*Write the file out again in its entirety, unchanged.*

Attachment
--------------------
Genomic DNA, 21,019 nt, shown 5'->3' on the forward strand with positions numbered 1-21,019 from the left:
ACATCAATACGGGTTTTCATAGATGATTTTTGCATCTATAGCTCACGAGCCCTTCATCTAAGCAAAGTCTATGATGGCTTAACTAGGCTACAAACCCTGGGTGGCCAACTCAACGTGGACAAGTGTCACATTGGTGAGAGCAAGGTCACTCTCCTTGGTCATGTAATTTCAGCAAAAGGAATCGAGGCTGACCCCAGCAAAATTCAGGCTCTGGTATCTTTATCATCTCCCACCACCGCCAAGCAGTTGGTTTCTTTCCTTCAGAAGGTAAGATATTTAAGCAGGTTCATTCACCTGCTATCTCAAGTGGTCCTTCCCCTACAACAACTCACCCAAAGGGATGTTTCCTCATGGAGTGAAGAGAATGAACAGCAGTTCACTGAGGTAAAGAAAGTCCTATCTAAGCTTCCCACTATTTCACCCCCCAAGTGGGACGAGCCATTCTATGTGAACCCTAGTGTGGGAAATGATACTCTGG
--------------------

Genomic DNA, 21,019 nt, shown 5'->3' on the forward strand with positions numbered 1-21,019 from the left:
ACATCAATACGGGTTTTCATAGATGATTTTTGCATCTATAGCTCACGAGCCCTTCATCTAAGCAAAGTCTATGATGGCTTAACTAGGCTACAAACCCTGGGTGGCCAACTCAACGTGGACAAGTGTCACATTGGTGAGAGCAAGGTCACTCTCCTTGGTCATGTAATTTCAGCAAAAGGAATCGAGGCTGACCCCAGCAAAATTCAGGCTCTGGTATCTTTATCATCTCCCACCACCGCCAAGCAGTTGGTTTCTTTCCTTCAGAAGGTAAGATATTTAAGCAGGTTCATTCACCTGCTATCTCAAGTGGTCCTTCCCCTACAACAACTCACCCAAAGGGATGTTTCCTCATGGAGTGAAGAGAATGAACAGCAGTTCACTGAGGTAAAGAAAGTCCTATCTAAGCTTCCCACTATTTCACCCCCCAAGTGGGACGAGCCATTCTATGTGAACCCTAGTGTGGGAAATGATACTCTGG